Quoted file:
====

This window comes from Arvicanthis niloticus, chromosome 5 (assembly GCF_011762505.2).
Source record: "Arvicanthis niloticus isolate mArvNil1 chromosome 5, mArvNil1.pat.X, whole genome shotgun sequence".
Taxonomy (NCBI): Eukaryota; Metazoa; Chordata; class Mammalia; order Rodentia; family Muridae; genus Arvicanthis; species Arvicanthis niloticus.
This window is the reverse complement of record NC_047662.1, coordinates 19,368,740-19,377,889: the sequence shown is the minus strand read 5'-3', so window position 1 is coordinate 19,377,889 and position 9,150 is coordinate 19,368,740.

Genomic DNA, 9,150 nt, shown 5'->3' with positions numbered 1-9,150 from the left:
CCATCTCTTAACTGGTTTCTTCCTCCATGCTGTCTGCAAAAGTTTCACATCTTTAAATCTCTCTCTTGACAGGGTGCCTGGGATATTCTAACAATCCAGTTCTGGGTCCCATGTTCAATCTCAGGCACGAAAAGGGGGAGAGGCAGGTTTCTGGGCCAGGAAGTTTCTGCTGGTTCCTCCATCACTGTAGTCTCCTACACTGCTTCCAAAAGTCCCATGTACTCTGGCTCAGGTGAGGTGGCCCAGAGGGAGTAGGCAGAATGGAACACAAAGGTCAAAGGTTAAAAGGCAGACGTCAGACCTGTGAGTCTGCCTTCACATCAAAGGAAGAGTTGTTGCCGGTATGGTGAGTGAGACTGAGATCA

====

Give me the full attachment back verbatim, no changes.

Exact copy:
This window comes from Arvicanthis niloticus, chromosome 5 (assembly GCF_011762505.2).
Source record: "Arvicanthis niloticus isolate mArvNil1 chromosome 5, mArvNil1.pat.X, whole genome shotgun sequence".
Taxonomy (NCBI): Eukaryota; Metazoa; Chordata; class Mammalia; order Rodentia; family Muridae; genus Arvicanthis; species Arvicanthis niloticus.
This window is the reverse complement of record NC_047662.1, coordinates 19,368,740-19,377,889: the sequence shown is the minus strand read 5'-3', so window position 1 is coordinate 19,377,889 and position 9,150 is coordinate 19,368,740.

Genomic DNA, 9,150 nt, shown 5'->3' with positions numbered 1-9,150 from the left:
CCATCTCTTAACTGGTTTCTTCCTCCATGCTGTCTGCAAAAGTTTCACATCTTTAAATCTCTCTCTTGACAGGGTGCCTGGGATATTCTAACAATCCAGTTCTGGGTCCCATGTTCAATCTCAGGCACGAAAAGGGGGAGAGGCAGGTTTCTGGGCCAGGAAGTTTCTGCTGGTTCCTCCATCACTGTAGTCTCCTACACTGCTTCCAAAAGTCCCATGTACTCTGGCTCAGGTGAGGTGGCCCAGAGGGAGTAGGCAGAATGGAACACAAAGGTCAAAGGTTAAAAGGCAGACGTCAGACCTGTGAGTCTGCCTTCACATCAAAGGAAGAGTTGTTGCCGGTATGGTGAGTGAGACTGAGATCA